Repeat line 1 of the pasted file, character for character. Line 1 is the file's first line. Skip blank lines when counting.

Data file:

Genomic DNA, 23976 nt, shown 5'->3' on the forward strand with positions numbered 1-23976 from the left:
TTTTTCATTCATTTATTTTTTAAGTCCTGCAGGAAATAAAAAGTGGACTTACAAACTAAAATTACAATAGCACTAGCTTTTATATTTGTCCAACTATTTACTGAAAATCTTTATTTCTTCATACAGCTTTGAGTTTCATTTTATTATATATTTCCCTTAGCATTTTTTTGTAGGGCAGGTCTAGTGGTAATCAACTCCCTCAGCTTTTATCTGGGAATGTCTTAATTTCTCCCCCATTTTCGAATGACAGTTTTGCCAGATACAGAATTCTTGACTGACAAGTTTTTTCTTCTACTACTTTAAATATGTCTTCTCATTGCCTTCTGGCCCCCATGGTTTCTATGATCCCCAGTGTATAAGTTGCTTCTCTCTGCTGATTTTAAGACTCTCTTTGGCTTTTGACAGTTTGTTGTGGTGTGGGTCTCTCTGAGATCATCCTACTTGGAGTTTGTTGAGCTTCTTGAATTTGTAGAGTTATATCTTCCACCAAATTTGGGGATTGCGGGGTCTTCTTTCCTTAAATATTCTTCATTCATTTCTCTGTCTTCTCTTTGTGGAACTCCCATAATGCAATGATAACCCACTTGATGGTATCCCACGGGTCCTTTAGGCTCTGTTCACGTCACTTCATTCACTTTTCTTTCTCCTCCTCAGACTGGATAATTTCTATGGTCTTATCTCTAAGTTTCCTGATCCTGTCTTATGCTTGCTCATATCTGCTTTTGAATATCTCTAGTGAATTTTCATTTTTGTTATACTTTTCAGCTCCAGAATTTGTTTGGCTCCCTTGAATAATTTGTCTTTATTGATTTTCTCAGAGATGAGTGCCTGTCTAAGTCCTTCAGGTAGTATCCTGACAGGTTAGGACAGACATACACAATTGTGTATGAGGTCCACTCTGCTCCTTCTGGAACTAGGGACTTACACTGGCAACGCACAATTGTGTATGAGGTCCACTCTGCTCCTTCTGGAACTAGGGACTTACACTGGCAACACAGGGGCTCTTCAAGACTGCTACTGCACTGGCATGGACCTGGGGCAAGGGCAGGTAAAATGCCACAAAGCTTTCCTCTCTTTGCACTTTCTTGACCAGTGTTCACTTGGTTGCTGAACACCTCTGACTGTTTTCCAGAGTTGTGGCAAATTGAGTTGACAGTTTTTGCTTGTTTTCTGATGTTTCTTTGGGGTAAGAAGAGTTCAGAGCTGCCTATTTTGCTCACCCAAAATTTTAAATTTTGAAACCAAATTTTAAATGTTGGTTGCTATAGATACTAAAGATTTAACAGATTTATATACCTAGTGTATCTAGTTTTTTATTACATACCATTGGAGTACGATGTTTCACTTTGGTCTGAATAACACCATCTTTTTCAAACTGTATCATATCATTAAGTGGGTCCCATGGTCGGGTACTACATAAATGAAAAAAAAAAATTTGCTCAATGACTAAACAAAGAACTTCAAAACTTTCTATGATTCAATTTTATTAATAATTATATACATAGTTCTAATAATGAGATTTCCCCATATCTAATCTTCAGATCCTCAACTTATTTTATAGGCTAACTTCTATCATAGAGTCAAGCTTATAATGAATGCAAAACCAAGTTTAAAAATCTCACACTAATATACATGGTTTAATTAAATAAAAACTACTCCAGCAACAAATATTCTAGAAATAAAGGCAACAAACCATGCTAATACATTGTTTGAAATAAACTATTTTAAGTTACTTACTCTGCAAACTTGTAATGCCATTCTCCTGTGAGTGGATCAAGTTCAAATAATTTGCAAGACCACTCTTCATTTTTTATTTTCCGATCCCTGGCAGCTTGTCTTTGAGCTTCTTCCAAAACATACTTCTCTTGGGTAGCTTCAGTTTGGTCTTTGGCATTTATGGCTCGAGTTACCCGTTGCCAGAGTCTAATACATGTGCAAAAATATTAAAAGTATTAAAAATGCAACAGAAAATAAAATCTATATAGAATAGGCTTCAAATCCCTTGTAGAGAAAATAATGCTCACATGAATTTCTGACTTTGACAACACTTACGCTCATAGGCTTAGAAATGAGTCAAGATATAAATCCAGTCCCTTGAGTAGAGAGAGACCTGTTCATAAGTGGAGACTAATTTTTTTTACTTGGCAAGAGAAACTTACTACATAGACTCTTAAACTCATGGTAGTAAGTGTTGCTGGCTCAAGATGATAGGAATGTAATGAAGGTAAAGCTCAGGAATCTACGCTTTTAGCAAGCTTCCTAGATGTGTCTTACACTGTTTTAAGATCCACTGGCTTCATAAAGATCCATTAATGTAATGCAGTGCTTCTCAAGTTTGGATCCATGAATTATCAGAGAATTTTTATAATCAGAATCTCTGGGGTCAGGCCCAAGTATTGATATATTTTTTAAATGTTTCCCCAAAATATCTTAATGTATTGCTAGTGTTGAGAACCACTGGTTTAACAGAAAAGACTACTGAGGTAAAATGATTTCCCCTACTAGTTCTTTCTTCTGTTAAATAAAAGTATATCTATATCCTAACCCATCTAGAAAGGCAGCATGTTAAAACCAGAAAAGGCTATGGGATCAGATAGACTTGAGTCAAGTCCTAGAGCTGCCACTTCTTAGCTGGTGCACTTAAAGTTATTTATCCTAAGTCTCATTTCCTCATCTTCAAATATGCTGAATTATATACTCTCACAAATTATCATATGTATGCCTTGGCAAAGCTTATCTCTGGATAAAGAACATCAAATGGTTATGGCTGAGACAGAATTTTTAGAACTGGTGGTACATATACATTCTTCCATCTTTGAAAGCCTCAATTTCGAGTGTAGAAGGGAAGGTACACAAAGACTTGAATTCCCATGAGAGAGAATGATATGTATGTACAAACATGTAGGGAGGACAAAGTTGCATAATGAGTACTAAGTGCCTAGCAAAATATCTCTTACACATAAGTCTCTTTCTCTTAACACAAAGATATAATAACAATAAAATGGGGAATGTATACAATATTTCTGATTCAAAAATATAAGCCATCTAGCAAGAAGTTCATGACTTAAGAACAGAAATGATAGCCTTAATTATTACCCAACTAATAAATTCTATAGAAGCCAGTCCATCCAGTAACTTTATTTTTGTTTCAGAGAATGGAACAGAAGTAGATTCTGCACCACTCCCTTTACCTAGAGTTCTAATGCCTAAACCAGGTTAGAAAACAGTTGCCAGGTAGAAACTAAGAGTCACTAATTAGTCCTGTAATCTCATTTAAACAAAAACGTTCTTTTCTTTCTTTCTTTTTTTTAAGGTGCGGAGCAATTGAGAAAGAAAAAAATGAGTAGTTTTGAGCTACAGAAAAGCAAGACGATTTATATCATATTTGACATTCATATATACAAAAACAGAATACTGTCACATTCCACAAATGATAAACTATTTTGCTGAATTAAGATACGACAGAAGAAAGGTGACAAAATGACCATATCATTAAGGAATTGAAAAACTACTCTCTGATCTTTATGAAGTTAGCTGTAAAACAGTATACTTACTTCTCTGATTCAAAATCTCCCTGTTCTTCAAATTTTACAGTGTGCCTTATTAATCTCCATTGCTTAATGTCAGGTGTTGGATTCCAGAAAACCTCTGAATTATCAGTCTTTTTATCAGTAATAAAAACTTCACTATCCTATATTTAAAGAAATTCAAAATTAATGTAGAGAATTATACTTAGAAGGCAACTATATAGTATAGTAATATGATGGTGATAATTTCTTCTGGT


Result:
Genomic DNA, 23976 nt, shown 5'->3' on the forward strand with positions numbered 1-23976 from the left: